Topographic Map
Shows different physical landscape features. They use contour lines instead of colors to show changes in the landscape
Climate Map
Shows information about the climate of an area; like the specific climatic zones based on the temperature, the amount of snow an area receives or average number of cloudy days. These maps normally use colors to show different climatic areas.
Economic or Resource Map
shows the specific type of economic activity or natural resources present in an area through the use of different symbols or colors
Road Map
A map that depicts roads, routes, highways, major and minor cities, as well as airports and points of interest
Thematic Map
focuses on a particular theme or special topic and they are different from the six aforementioned general reference maps because they do not just show natural features like rivers, cities, political subdivisions, elevation and highways. If these items are on a thematic map, they are background information and are used as reference points to enhance the map's theme. i.e. WWII Maps, a Map of the Industrial Revolution, etc
Stable Population Level
a population which has constant mortality and fertility rates, and no migration, therefore a fixed age distribution and constant growth rate.
Carrying Capacity
The number of living beings (people) that a specific area can support. i.e. SDS can only hold/accomodate so many people, it has a carrying capacity. Once reached changes must be made to space, resources, and accessibility
More Developed Countries.
Average 10 years of schooling; a 98% Literacy Rate; sicker populations; and a Life Expectancy in the 70s.
• North-America
• Western Europe
• Eastern Europe
• Japan
• South Pacific
Less Developed Countries.
Average a couple years of schooling; a 60% Literacy Rate; healthier populations; and a Life Expectancy in the 60s
• Latin America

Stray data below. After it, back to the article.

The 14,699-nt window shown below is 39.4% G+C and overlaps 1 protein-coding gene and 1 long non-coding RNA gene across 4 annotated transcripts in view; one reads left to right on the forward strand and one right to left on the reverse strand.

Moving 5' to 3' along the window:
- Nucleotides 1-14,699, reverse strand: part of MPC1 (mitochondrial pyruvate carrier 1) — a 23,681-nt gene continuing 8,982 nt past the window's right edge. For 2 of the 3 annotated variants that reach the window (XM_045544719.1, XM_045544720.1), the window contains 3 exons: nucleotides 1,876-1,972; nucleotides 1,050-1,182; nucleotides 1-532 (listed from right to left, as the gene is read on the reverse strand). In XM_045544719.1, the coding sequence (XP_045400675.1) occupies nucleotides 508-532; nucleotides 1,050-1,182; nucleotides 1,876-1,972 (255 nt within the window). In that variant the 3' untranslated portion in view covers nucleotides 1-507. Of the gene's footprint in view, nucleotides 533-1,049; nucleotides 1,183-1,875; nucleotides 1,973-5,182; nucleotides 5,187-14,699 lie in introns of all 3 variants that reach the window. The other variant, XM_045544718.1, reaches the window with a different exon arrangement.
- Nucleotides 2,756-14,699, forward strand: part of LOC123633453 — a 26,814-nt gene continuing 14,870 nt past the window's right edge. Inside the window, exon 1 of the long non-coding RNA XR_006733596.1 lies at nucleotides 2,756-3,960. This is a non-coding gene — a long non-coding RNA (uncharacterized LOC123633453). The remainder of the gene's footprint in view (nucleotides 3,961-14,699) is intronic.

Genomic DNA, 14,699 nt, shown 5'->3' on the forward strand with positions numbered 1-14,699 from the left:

• East Asia
• Middle East
• Southeast Asia
• South Asia
• Sub-Saharan Africa
Hierarchical diffusion
Occurs when the diffusion innovation or concept spreads from a place or person of power or high susceptibility to another in a leveled pattern. Fashion, fads, trends, etc. Many people cutting their hair the way Taylor Swift did.
Stimulus Diffusion
Occurs when the innovative idea diffuses from its hearth outward, but the original idea is changed by the new adopters. Christianity and its many sects (Protestant, Baptist, Catholic etc) Different Menu items from McDonalds around the world.
Contagious Diffusion
Occurs when numerous places or people near the point of origin become adopters (or infected, in the case of a disease) Hinduism spreading throughout the Indian subcontinent
Relocation Diffusion
Involves the actual movement of the original adopters from their point of origin, or hearth, to a new place i.e. Spread of Christianity, when people moved and brought it with them
Formal Regions
Have one or more common characteristics that distinguish them from the surrounding area. i.e. states, countries, cities, areas of specific towns/cities/countries (wealthy vs. poor, industrial vs. residential) MEASURABLE DATA
Perceptual Regions
Defined by how the areas are perceived. Reflect people's feelings and emotions towards an area
Functional Regions
Defined by a system of interactions. Organized around a specific function (transportation, import/export)